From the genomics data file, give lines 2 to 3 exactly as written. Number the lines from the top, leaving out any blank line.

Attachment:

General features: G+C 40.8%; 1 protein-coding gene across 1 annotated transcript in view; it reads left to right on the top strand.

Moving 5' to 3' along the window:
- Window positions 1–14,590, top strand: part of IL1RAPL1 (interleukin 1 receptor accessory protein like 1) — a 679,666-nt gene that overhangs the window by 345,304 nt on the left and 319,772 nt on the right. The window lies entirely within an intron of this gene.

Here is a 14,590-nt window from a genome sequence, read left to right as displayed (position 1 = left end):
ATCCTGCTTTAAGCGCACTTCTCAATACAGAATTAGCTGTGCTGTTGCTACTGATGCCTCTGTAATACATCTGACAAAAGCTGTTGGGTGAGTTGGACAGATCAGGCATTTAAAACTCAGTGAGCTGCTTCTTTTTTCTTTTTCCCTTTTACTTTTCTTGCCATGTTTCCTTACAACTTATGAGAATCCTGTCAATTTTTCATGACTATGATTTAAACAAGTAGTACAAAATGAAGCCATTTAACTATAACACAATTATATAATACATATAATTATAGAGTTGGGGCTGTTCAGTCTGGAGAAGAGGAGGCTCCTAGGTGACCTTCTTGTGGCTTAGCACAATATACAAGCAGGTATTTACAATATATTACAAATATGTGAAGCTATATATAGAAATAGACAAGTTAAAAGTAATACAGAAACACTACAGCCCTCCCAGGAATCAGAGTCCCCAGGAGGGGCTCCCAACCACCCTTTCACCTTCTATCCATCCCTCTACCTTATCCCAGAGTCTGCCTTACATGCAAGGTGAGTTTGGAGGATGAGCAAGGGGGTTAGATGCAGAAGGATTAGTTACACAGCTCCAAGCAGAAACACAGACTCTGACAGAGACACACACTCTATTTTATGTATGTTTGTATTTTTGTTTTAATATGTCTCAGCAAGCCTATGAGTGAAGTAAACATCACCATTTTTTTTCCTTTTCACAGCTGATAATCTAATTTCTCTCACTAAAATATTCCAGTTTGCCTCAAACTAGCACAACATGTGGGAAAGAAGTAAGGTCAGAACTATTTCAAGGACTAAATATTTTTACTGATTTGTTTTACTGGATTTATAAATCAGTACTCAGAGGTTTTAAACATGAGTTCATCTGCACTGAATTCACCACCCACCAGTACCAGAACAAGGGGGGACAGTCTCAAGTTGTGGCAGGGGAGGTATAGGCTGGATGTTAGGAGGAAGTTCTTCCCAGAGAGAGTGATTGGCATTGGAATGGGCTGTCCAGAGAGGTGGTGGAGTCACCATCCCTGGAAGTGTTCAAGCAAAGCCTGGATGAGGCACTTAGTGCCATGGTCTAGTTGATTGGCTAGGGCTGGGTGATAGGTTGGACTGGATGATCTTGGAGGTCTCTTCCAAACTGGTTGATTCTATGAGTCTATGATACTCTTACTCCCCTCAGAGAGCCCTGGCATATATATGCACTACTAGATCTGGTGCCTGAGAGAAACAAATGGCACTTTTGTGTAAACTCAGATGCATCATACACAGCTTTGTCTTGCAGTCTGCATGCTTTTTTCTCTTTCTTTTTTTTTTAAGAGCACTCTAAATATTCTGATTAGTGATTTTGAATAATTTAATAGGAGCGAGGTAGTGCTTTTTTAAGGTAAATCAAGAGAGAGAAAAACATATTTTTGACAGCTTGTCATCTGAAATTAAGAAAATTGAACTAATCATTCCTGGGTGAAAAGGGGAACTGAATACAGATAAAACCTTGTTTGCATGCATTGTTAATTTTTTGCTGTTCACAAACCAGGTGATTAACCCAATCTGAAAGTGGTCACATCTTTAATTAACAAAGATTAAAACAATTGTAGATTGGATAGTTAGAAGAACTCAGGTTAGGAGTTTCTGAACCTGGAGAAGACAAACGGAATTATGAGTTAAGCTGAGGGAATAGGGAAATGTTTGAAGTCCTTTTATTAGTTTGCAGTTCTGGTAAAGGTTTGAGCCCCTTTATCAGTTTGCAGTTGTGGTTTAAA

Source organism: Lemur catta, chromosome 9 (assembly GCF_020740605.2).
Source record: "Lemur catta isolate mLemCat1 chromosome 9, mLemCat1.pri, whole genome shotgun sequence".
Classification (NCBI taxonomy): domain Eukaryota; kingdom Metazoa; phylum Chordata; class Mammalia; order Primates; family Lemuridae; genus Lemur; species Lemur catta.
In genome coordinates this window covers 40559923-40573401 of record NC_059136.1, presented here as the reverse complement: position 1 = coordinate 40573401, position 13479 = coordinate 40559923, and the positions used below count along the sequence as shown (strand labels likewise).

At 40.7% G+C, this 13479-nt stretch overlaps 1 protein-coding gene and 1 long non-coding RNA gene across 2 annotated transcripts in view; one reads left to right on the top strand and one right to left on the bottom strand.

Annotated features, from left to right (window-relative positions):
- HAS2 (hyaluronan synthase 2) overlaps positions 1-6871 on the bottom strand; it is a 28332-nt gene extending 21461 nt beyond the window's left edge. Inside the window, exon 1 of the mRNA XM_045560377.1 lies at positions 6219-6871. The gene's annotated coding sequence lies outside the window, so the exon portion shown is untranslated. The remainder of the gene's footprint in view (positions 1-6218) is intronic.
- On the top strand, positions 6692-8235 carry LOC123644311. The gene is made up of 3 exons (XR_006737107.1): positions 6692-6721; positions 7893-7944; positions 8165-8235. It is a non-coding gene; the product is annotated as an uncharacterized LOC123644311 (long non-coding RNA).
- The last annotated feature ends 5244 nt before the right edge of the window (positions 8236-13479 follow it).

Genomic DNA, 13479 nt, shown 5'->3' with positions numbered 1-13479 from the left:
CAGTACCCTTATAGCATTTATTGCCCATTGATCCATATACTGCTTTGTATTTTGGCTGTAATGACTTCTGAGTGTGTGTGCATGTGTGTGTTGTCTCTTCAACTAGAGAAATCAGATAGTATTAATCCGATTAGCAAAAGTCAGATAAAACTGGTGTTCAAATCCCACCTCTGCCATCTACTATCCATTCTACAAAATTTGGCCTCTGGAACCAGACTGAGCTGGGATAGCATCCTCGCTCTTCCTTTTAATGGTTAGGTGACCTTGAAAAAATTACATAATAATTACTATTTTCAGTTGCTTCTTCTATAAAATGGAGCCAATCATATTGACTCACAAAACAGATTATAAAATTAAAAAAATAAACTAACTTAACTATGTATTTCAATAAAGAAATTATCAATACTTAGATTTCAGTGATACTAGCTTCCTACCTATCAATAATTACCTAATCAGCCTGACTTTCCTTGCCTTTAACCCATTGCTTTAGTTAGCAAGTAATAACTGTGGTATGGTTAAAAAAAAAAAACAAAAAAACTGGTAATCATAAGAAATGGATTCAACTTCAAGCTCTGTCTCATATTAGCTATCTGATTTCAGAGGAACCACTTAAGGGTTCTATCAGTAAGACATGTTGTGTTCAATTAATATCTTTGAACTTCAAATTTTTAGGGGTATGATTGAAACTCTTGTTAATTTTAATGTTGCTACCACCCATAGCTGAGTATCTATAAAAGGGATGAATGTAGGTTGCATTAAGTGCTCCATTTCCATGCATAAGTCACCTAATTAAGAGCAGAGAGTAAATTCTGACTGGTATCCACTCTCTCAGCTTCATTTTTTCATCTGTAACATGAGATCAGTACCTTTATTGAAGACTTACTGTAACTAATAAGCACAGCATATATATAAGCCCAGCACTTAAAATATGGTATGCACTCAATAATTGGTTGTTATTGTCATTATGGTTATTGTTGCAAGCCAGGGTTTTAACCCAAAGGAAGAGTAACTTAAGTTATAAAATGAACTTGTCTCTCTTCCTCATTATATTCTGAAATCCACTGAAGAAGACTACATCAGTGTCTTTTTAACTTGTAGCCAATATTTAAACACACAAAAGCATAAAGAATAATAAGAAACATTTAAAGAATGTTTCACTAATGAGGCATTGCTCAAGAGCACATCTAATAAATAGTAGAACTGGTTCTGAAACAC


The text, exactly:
Moving 5' to 3' along the window:
- Window positions 1–14,590, top strand: part of IL1RAPL1 (interleukin 1 receptor accessory protein like 1) — a 679,666-nt gene that overhangs the window by 345,304 nt on the left and 319,772 nt on the right. The window lies entirely within an intron of this gene.